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Microsoft and LexisNexis are taking their partnership to the next level. The companies on Wednesday revealed that they're developing generative AI integration points across Word, Outlook and Teams.
The global provider of legal information and analytics and the cloud vendor have been collaborating for years and currently have several LexisNexis products integrated with Microsoft.
Lexis+ incorporates Azure OpenAI Service. Lexis Connect is a workflow tool built into Microsoft Teams and Microsoft Outlook integration. It features a conversational AI assistant that uses internal corporate documents to answer legal questions.
The vendors now are advancing their collaboration with plans to incorporate generative AI capabilities into Lexis products and integrate them into Microsoft products. They are also working to build technical capabilities so workflow enhancers such as Lexis+ can be made as plugins for Microsoft Copilot when it becomes generally available in 2024.
Law and generative AI
The collaboration comes amid reports that AI will likely disrupt the law industry because it will eliminate most manual work, like drafting tasks such as creating wills, trust documents or merger agreements. It also comes as many law firms are using Microsoft products such as Teams, Word and Outlook, according to the International Legal Technology Association 2022 Survey.
The collaboration will help LexisNexis build an infrastructure that can support Microsoft Office and Teams products and the creation of additional generative AI capabilities that assist in drafting or workflow collaboration, according to Jeff Pfeifer, chief product officer at LexisNexis.
"Our customers have been leveraging certain AI capabilities within our product suite for many years," he said. "What's new or different in the next class or the next generation of development is the ability to create physical work as a result of interactions with generative AI large language models."
For Katie Gardner, a partner in the licensing, strategic partnering and commercial transactions group at law firm Gunderson Dettmer, this collaboration will help lawyers perform tasks such as drafting basic documents without requiring an advanced skill set. At the same time, customers will benefit, she said.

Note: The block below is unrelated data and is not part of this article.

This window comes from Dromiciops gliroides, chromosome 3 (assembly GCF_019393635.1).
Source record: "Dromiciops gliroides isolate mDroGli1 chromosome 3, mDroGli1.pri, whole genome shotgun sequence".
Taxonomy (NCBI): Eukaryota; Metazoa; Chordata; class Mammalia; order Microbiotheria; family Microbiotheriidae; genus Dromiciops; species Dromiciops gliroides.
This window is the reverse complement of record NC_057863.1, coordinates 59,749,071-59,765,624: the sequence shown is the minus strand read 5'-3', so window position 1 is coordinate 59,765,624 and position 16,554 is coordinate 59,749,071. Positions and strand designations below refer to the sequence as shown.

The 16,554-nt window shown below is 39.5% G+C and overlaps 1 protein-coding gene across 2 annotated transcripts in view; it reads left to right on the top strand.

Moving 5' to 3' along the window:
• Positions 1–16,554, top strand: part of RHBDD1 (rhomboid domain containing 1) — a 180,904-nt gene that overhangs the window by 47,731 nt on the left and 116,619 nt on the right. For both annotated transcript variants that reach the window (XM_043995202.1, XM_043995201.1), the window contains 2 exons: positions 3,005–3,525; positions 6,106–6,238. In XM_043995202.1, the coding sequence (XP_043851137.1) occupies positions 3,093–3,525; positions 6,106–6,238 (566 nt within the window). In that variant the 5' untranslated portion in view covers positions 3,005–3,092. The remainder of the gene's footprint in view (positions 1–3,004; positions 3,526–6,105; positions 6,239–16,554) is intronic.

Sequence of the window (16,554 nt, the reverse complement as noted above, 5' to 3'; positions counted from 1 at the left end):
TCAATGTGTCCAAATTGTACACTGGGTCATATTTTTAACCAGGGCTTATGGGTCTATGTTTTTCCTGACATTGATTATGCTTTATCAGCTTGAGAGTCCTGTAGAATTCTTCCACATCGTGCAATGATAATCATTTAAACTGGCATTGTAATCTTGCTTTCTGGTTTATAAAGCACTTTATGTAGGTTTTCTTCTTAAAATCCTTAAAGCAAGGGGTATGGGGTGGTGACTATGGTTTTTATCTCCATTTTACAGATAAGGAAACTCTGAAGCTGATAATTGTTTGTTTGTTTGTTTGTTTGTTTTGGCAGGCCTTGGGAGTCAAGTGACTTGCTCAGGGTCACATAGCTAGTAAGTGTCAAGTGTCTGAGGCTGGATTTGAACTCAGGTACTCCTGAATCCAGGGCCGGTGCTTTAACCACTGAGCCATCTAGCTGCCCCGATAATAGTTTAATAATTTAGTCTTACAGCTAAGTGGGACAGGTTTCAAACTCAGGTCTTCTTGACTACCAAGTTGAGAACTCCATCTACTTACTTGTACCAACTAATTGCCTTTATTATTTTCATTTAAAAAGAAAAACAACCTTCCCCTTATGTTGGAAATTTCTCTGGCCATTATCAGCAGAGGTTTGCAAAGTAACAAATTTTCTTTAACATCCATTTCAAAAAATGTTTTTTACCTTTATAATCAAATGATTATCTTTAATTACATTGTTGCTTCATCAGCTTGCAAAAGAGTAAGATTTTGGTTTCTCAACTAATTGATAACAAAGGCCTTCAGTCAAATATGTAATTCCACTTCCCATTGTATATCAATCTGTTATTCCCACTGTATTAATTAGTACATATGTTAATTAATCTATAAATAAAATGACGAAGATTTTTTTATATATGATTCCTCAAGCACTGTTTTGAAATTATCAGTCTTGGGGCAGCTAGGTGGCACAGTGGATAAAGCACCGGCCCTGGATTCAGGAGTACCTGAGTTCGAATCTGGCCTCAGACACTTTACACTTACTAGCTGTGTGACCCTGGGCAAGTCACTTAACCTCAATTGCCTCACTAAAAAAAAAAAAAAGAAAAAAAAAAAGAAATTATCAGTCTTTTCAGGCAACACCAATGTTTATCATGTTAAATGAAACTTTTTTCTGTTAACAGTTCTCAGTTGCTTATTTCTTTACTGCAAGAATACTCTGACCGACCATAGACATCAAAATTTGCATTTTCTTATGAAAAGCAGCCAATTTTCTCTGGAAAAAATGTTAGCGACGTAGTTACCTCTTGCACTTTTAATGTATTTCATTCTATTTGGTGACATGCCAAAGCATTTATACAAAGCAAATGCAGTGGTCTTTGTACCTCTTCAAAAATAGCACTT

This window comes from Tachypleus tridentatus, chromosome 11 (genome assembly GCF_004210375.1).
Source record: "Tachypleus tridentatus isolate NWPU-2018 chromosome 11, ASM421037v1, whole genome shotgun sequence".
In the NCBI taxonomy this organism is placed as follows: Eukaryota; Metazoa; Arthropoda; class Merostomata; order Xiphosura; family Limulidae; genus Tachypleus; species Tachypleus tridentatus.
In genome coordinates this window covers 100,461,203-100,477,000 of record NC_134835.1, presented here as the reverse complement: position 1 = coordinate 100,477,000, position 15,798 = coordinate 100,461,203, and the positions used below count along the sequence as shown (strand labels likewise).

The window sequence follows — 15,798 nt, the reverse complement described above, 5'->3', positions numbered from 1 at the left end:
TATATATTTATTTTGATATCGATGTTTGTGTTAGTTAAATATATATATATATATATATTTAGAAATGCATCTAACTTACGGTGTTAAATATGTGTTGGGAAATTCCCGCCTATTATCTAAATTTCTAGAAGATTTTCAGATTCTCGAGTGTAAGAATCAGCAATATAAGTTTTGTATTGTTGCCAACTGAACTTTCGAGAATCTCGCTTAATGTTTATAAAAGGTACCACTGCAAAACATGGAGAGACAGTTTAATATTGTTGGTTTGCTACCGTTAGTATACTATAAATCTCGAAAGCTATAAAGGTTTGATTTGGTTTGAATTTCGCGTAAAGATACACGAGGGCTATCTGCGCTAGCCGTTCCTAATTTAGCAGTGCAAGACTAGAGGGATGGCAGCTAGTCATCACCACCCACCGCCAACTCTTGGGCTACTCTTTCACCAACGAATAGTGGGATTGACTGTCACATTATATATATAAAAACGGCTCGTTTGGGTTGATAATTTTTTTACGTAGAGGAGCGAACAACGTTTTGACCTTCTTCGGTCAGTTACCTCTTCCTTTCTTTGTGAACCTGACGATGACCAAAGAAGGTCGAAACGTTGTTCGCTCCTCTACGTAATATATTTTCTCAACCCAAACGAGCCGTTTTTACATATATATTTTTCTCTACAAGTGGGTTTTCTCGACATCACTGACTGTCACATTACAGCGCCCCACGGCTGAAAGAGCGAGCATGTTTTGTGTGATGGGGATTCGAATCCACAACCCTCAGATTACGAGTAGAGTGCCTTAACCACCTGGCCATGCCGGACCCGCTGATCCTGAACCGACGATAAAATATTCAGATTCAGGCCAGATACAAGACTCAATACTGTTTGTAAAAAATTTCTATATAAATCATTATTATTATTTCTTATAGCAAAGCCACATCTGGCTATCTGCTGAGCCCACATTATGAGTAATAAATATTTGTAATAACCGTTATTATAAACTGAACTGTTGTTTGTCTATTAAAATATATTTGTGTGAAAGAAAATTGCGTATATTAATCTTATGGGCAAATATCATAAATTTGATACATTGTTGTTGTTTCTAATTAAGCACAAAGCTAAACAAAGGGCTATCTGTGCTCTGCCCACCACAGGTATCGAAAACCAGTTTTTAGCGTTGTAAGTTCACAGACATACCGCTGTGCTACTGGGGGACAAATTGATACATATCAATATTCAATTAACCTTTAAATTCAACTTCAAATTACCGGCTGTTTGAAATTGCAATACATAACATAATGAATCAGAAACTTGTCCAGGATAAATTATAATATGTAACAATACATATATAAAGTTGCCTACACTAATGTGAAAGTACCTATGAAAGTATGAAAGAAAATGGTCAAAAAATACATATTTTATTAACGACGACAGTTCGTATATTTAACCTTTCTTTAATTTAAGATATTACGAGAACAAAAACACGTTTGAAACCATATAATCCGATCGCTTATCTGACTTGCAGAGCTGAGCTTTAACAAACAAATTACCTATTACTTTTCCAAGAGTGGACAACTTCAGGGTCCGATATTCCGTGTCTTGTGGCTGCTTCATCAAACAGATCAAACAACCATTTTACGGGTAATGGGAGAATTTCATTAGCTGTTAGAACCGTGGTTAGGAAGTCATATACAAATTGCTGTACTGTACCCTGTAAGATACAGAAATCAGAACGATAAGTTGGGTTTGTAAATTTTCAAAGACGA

"Lawyers will be happy not spending time doing that stuff," she said. "Clients will be happier not paying for lawyers to do that stuff."
Many lawyers are excited about generative AI, and the collaboration between Microsoft and LexisNexis is particularly promising because it helps lawyers' workflow within widely used Microsoft products, Gartner analyst Ron Friedmann said.
Low risk environment
Moreover, since LexisNexis provides a database that helps lawyers do research, the risk factor with generative AI is lower than just using pre-packaged ChatGPT.
Lawyers are not necessarily taking proprietary sensitive information and asking ChatGPT or another LLM to help them draft a brief from that. Instead they're using the LexisNexis product and Azure OpenAI, which has been adapted for commercial use.
Katie GardnerPartner, Gunderson Dettmer
"We're not in the business of saying zero risk. But when you're dealing with a legal research tool ... you're looking at a very different risk equation," Friedmann said. Risks associated with LLMs include hallucinations or misrepresentation of bias and cybersecurity breaches.
To minimize hallucinations, LexisNexis said it is actively trying to expose the LLM to domain-specific tunings related to the legal market.
"As answers are created for our customers, they're relying on exclusive, really highly accurate information that is only available from LexisNexis," Pfeifer said. "What that means is that the answers that are generated for our customers -- whether they be in a browser-based application, like Lexis+, or a workflow application like Word, Teams and Outlook -- all of those interaction experiences are powered by a large language model that is interacting with our core data set to create answers," he said.
However, no matter the risk level, the nature of LLMs means lawyers will still have to be on guard and double-check that the work produced by the generative AI tool is accurate.
"For a long time, we are going to have to be checking our work, because that is a risk that's very well- known. And anyone who's using any of these systems is put on notice of those risks," Gardner said.
Esther Ajao is a news writer covering artificial intelligence software and systems.